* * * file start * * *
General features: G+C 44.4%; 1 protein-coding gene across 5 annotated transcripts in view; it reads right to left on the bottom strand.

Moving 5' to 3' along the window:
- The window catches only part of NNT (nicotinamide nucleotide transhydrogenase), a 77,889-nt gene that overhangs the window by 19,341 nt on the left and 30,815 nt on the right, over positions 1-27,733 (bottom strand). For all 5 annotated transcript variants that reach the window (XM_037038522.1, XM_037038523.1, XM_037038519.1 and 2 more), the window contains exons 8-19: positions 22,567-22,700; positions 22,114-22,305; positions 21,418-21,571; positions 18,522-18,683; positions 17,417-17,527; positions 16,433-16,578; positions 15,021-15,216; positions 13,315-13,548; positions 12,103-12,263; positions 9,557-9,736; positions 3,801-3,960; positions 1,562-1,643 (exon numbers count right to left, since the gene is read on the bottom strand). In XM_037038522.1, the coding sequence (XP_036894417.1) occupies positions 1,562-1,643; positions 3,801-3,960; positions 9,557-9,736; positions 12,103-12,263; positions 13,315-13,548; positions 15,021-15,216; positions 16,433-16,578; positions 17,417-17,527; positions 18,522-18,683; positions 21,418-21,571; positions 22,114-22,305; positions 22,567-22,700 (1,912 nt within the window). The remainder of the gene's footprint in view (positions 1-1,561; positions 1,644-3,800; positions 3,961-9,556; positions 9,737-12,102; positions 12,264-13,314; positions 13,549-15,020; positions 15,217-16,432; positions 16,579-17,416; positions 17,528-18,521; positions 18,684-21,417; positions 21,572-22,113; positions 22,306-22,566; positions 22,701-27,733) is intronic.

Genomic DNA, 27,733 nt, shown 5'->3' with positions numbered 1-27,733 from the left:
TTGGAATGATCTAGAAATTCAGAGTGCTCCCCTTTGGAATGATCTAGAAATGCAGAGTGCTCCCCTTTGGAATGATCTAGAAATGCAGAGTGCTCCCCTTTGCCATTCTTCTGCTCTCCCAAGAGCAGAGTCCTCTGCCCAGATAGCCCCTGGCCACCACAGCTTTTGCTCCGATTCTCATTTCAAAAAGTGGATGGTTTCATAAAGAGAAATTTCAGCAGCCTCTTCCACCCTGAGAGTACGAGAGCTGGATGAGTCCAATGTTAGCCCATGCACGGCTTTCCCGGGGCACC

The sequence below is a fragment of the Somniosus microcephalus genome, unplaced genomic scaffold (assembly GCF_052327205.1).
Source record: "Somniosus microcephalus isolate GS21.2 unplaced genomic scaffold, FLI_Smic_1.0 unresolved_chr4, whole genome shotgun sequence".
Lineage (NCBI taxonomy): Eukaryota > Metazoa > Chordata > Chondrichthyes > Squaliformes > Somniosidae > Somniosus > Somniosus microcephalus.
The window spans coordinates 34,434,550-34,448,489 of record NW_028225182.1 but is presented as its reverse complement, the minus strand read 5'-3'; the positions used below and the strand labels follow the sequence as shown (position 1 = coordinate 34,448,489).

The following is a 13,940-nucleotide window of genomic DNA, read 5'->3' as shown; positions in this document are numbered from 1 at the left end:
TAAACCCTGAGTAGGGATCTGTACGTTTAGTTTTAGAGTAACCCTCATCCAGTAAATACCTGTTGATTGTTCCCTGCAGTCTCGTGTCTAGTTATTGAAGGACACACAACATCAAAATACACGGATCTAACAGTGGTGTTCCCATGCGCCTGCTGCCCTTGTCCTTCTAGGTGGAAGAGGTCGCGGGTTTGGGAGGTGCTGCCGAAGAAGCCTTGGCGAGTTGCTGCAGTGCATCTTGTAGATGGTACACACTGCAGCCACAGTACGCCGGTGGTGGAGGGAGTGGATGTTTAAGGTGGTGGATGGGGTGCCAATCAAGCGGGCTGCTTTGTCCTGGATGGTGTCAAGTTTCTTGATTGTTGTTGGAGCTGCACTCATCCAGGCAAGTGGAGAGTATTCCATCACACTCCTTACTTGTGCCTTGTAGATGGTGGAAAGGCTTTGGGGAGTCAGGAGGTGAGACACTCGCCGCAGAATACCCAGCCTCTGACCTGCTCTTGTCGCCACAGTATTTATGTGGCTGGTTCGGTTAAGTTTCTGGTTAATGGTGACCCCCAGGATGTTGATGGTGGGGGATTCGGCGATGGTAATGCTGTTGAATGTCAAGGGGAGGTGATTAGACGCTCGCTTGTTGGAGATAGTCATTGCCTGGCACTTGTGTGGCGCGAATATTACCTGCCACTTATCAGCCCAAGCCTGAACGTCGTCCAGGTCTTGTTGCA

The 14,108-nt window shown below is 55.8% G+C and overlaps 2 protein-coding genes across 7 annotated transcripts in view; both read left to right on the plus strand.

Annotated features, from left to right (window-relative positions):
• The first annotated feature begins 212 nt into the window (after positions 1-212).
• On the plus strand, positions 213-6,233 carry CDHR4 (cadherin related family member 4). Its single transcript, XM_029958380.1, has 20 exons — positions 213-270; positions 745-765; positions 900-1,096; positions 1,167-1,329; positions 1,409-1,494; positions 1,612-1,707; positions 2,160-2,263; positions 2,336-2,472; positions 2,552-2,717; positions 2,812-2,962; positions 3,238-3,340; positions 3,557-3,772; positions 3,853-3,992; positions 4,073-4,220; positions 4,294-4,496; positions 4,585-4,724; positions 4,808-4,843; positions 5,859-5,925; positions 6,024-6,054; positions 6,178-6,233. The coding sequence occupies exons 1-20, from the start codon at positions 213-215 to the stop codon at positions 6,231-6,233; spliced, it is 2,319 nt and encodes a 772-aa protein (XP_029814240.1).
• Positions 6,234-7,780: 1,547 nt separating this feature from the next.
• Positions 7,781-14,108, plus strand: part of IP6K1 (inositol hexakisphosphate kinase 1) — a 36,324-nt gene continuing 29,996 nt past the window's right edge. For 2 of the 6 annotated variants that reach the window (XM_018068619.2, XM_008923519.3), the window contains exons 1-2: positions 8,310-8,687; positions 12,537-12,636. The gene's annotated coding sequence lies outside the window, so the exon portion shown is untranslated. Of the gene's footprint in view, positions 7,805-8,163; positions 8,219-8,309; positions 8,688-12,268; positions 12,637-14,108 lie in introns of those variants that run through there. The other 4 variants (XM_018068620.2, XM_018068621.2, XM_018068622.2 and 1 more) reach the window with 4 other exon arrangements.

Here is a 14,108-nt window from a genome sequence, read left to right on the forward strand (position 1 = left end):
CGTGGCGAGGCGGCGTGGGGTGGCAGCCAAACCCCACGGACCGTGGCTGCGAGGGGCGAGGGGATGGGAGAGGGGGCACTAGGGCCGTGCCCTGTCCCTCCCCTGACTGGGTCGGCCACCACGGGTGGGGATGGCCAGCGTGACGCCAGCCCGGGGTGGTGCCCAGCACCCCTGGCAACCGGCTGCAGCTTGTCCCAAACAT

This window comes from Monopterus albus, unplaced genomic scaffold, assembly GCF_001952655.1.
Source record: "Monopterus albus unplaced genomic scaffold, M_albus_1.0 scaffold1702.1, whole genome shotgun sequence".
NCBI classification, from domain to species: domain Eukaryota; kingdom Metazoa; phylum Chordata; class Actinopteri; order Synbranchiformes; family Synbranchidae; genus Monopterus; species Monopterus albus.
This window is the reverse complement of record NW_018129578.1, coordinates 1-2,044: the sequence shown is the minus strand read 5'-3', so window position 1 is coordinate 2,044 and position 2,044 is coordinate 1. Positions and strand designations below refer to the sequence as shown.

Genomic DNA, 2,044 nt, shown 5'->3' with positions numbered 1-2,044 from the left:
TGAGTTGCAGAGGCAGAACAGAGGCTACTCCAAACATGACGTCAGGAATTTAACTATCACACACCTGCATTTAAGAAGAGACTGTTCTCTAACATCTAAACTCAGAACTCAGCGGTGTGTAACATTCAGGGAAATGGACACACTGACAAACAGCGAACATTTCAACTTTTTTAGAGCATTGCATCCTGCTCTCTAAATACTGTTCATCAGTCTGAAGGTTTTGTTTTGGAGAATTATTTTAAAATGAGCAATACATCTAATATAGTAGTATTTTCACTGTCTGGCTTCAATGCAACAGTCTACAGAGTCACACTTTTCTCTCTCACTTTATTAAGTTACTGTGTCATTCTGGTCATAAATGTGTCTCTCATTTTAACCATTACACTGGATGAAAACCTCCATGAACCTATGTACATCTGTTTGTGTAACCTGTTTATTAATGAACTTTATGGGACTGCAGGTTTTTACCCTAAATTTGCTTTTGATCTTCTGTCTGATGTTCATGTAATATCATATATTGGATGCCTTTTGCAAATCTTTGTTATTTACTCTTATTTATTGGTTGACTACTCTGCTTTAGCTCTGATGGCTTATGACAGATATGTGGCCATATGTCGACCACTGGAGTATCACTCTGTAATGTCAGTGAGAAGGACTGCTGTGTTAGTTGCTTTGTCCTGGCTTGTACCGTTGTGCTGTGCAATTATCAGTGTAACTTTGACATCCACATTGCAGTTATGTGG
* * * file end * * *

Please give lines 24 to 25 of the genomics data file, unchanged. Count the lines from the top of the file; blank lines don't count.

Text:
Genomic DNA, 2,044 nt, shown 5'->3' with positions numbered 1-2,044 from the left:
TGAGTTGCAGAGGCAGAACAGAGGCTACTCCAAACATGACGTCAGGAATTTAACTATCACACACCTGCATTTAAGAAGAGACTGTTCTCTAACATCTAAACTCAGAACTCAGCGGTGTGTAACATTCAGGGAAATGGACACACTGACAAACAGCGAACATTTCAACTTTTTTAGAGCATTGCATCCTGCTCTCTAAATACTGTTCATCAGTCTGAAGGTTTTGTTTTGGAGAATTATTTTAAAATGAGCAATACATCTAATATAGTAGTATTTTCACTGTCTGGCTTCAATGCAACAGTCTACAGAGTCACACTTTTCTCTCTCACTTTATTAAGTTACTGTGTCATTCTGGTCATAAATGTGTCTCTCATTTTAACCATTACACTGGATGAAAACCTCCATGAACCTATGTACATCTGTTTGTGTAACCTGTTTATTAATGAACTTTATGGGACTGCAGGTTTTTACCCTAAATTTGCTTTTGATCTTCTGTCTGATGTTCATGTAATATCATATATTGGATGCCTTTTGCAAATCTTTGTTATTTACTCTTATTTATTGGTTGACTACTCTGCTTTAGCTCTGATGGCTTATGACAGATATGTGGCCATATGTCGACCACTGGAGTATCACTCTGTAATGTCAGTGAGAAGGACTGCTGTGTTAGTTGCTTTGTCCTGGCTTGTACCGTTGTGCTGTGCAATTATCAGTGTAACTTTGACATCCACATTGCAGTTATGTGG